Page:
It wasn't long ago that the phrase 'Chinese smartphone' conjured up images of dodgy iPhone rip-offs and an inaccessible world of strange-looking devices that we'd never be able to buy. But that's all changing now, with several manufacturers looking to conquer the American market and take on established giants Apple and Samsung.
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Chinese smartphones already account for more than a third of the global market and that number looks set to grow, with companies like Huawei, Lenovo and Xiaomi consistently featuring in the top 10 worldwide sales lists. So why are they becoming so popular and why should your next smartphone be Chinese?
They are cheaper than the competition
We're starting with an obvious reason, but the value for money offered by Chinese smartphones is undoubtedly the main reason for their recent success. You could pick up an Honor 7, which has comparable specs to the US$650 HTC One M9, for a shade over US$400. Surely there's no contest.
This isn't a one-off either. At almost every level of the market, Chinese phones are showing up the prices of their counterparts from the US or Korea. From the Xiaomi Mi4c, which we described as "the half-price Nexus 5X", to the Huawei P8, a genuine flagship phone at an incredible price, there is all sorts of choice out there.
They offer something different
Which brings us neatly on to our next point. Most of us crave a bit of individuality but when it comes to smartphones, individuality is becoming rarer and rarer. As a result, we've lost that element of shock and wonder when someone pops an unusual device down on the table.
Chinese phones are becoming increasingly well designed. Just look at the Meizu Pro 5 or the Lenovo Vibe P1. Manufacturers are no longer taking their cues from existing devices but offering something truly different. And that has to be worth something.
The brands are growing and targeting you
The growth experienced by Chinese manufacturers over the last decade shows little sign of stalling and that could be good news for consumers. Traditionally companies like Huawei and Xiaomi have concentrated on their domestic market but, with some stagnation in China, they have their sights firmly focused on Western markets.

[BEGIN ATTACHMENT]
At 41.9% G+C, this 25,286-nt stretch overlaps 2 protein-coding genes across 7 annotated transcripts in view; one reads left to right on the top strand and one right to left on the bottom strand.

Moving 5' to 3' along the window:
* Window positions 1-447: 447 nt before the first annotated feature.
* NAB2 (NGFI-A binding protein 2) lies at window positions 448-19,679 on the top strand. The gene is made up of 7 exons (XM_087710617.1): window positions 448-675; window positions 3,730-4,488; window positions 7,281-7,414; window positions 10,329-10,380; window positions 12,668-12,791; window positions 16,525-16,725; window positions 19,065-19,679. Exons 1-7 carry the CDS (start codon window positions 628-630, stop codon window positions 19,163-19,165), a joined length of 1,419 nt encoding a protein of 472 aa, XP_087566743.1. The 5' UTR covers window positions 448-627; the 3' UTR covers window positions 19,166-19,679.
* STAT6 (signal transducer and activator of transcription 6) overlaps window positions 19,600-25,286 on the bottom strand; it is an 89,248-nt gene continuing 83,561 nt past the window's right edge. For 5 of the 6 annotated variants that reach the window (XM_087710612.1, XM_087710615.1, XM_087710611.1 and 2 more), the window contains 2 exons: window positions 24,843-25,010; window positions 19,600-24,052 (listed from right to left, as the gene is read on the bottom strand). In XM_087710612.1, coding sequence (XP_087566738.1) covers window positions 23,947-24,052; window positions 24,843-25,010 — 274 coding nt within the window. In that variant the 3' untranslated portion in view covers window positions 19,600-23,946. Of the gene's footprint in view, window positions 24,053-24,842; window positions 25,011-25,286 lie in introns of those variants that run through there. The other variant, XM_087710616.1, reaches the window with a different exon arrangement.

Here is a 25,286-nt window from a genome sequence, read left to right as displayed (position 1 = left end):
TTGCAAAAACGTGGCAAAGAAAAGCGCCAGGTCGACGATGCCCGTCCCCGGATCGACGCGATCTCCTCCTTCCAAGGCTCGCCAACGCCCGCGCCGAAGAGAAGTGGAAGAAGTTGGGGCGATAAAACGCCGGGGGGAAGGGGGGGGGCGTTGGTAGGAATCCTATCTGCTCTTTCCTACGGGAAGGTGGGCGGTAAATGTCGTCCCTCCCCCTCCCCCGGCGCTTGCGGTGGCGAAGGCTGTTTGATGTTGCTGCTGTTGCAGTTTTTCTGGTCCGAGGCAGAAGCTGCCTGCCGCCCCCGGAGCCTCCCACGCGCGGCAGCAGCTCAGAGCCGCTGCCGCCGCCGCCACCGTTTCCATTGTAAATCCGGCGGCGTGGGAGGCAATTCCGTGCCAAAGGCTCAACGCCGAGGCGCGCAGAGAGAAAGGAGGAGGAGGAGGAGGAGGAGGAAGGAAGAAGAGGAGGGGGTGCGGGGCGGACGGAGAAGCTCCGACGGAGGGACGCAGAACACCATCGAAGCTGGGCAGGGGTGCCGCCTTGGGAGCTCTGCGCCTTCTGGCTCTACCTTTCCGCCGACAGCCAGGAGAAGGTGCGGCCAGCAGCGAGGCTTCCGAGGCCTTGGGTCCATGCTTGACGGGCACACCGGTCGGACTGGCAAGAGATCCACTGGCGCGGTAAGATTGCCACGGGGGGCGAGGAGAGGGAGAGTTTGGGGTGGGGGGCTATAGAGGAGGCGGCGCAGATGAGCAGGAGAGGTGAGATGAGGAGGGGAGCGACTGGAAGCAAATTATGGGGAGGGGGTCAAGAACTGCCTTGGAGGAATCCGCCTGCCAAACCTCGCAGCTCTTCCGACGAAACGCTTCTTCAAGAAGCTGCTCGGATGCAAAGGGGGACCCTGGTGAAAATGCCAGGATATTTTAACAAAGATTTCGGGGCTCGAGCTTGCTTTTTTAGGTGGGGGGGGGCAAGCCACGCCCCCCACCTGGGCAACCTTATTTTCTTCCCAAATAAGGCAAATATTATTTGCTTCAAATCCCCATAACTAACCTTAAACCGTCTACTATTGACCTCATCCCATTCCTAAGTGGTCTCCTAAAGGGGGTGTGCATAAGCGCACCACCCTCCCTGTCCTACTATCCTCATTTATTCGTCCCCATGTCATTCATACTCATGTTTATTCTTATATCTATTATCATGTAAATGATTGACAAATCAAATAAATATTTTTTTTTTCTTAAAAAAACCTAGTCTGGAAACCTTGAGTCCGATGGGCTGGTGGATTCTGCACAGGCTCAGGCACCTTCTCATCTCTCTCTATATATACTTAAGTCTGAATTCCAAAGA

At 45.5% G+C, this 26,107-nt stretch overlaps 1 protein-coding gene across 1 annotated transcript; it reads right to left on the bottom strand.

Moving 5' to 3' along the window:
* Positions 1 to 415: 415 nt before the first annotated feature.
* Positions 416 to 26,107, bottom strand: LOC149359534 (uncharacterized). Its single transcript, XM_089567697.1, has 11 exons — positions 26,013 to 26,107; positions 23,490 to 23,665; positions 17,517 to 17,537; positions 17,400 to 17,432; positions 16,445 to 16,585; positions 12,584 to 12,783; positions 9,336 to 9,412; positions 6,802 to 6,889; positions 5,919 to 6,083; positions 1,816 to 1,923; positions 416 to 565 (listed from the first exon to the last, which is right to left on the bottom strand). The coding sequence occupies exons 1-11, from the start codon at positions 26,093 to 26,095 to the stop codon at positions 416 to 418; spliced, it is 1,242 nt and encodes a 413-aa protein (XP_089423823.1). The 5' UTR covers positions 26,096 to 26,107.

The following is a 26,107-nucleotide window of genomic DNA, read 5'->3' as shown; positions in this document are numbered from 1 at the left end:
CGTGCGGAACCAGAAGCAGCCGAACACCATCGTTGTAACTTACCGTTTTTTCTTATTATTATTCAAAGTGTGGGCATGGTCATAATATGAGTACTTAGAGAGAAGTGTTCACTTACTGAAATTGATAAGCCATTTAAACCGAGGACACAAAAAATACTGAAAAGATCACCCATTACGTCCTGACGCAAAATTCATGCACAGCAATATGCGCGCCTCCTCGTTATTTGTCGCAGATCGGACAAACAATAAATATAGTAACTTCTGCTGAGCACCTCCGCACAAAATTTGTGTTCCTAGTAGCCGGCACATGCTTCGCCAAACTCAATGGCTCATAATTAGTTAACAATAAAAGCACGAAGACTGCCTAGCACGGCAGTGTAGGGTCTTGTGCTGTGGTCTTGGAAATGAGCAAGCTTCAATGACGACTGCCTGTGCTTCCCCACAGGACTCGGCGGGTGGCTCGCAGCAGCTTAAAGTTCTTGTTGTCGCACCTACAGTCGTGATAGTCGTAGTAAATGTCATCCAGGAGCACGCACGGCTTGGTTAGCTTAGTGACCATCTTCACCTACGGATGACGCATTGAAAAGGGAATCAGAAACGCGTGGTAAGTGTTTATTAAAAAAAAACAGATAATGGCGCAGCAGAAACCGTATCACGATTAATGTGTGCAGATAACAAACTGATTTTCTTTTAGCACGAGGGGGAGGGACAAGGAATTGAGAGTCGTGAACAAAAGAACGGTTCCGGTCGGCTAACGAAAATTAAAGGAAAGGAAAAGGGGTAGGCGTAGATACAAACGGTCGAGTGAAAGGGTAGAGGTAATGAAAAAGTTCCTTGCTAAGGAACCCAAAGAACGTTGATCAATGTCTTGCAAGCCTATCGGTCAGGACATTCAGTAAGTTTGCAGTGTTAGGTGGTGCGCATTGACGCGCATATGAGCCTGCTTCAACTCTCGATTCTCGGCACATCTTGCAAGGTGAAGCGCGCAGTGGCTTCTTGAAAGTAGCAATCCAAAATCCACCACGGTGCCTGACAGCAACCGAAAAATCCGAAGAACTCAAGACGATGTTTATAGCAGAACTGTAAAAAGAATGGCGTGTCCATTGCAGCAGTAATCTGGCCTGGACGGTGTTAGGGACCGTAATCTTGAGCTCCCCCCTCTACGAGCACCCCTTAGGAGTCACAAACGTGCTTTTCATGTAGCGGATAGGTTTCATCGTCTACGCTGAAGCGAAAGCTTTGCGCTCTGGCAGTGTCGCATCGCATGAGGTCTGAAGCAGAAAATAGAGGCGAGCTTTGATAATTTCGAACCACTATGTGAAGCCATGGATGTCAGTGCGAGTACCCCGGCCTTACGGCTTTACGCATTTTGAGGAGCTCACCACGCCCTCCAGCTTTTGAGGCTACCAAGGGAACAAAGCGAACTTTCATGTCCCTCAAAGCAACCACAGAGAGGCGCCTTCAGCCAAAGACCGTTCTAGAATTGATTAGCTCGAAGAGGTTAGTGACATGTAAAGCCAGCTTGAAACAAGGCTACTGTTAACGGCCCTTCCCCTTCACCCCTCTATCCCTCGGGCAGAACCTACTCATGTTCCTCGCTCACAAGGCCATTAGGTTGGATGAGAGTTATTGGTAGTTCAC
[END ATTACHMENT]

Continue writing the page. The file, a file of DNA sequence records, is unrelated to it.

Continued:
One big problem Chinese brands traditionally faced was a lack of brand recognition, particularly important in the UK and US. But in recent years, there have been attempts to counter this. One example is Lenovo buying Motorola Mobility from Google for US$12.5 billion in 2012 and then the Motorola handset business for nearly US$3 billion two years later.
Releasing its phones (the Moto G, for example) under the more-recognized Motorola name has helped increase Lenovo's market share massively – and has given consumers a much better choice at the lower end of the price scale.
But it's not just the lower end of the price spectrum that has been affected. Phones like the Huawei Honor 7 are definitely targeting the premium market, but still carry much more affordable pricetags. Could this lead to the established big guns in the US and the UK lowering their prices to compete? You'd have to think it's possible.
They look pretty damn good
In addition, the build quality tends to live up to the design. A lot of foreign manufacturers have been making their phones in China for some time and that expertise shows.
They give you more freedom
As the rise of Chinese smartphones shows, the world is becoming a smaller place, and travelling is much easier than it's ever been. But while people can easily move between countries, their mobile phones often can't.
Most Chinese phones address this problem with a dual SIM slot, meaning that if you live in one country but have to travel to work in another, you can switch between two SIMs easily.
In addition to this, virtually all the Chinese smartphones available abroad come totally unlocked and carrier-free. This means you can pick a phone tariff that works best for you and leave when you want, a big advantage for many people.
Are you tempted by a Chinese smartphone? Have we missed any advantages? Share your views in the comments.